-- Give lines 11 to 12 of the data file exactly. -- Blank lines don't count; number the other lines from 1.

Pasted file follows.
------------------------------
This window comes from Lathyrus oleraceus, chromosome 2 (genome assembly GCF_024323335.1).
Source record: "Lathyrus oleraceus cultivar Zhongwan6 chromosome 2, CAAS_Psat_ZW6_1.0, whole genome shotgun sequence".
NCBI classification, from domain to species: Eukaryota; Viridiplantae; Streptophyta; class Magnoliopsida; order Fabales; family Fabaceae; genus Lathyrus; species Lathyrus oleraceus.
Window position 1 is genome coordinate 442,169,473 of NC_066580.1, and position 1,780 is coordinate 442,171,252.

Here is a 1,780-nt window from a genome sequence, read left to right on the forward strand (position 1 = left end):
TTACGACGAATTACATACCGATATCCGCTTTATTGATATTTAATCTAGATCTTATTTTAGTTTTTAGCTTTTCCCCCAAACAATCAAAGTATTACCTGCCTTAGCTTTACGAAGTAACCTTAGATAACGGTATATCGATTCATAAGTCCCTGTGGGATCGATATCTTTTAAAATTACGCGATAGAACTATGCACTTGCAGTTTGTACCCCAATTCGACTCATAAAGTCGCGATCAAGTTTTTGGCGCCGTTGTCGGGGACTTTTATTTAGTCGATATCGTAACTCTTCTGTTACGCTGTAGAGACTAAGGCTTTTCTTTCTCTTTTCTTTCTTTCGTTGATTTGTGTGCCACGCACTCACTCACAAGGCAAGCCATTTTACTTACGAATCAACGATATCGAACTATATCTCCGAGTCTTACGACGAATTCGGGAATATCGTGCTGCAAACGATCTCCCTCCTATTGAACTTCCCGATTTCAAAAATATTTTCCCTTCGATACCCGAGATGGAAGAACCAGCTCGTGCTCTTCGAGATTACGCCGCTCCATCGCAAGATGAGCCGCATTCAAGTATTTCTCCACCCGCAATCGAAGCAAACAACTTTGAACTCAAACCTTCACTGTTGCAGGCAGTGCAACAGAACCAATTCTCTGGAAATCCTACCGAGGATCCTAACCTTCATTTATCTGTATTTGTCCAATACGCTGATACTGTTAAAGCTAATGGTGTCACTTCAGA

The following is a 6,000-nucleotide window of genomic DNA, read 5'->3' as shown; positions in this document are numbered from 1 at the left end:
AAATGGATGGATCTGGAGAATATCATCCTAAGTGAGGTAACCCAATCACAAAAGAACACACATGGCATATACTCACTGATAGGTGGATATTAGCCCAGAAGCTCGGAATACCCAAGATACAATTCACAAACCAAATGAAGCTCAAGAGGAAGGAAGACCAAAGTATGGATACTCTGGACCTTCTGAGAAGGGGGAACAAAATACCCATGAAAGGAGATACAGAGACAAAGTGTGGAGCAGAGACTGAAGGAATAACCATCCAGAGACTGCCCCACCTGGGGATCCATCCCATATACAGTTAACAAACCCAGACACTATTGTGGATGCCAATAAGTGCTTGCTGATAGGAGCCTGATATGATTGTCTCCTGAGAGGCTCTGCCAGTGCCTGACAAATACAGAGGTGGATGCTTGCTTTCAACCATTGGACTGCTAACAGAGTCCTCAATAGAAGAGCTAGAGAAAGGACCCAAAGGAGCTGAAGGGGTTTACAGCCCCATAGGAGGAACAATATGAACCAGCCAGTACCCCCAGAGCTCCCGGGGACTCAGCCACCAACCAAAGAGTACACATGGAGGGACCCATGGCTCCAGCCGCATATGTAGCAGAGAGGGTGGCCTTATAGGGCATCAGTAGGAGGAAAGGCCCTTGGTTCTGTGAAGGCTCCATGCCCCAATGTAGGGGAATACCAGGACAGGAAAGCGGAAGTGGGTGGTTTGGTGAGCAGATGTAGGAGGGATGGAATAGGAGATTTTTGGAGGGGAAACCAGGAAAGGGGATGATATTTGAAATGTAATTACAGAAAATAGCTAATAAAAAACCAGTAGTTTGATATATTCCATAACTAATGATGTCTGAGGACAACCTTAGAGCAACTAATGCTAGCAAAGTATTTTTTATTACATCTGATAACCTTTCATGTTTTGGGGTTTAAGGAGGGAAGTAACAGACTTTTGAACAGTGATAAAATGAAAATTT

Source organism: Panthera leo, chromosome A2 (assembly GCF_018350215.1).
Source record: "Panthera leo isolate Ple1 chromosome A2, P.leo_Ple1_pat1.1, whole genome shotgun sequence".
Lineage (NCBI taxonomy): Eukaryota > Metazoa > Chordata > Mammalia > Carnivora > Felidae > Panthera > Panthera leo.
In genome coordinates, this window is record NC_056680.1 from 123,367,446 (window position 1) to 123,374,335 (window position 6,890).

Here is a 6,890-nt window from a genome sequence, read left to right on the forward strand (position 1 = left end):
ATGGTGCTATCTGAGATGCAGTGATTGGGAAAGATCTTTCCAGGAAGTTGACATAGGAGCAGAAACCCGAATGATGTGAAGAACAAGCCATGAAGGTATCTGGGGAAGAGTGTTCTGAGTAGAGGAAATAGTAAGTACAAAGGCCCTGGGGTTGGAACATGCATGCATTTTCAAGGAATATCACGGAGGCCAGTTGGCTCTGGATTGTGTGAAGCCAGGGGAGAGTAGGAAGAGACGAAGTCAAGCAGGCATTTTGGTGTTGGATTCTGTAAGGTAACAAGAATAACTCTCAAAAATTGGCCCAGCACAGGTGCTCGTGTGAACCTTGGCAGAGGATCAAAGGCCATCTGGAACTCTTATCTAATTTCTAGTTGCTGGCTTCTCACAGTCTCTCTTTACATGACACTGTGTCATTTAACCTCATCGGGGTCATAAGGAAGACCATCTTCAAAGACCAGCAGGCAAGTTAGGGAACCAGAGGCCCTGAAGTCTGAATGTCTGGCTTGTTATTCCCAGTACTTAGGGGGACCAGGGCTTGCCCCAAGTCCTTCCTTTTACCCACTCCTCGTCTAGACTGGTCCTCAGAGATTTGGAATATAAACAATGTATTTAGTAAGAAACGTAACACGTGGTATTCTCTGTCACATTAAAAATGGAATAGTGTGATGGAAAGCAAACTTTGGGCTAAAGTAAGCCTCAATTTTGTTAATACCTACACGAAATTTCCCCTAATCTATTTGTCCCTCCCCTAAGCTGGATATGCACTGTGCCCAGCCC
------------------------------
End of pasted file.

Lineage (NCBI taxonomy): Eukaryota > Metazoa > Chordata > Mammalia > Carnivora > Felidae > Panthera > Panthera leo.
In genome coordinates, this window is record NC_056680.1 from 123,367,446 (window position 1) to 123,374,335 (window position 6,890).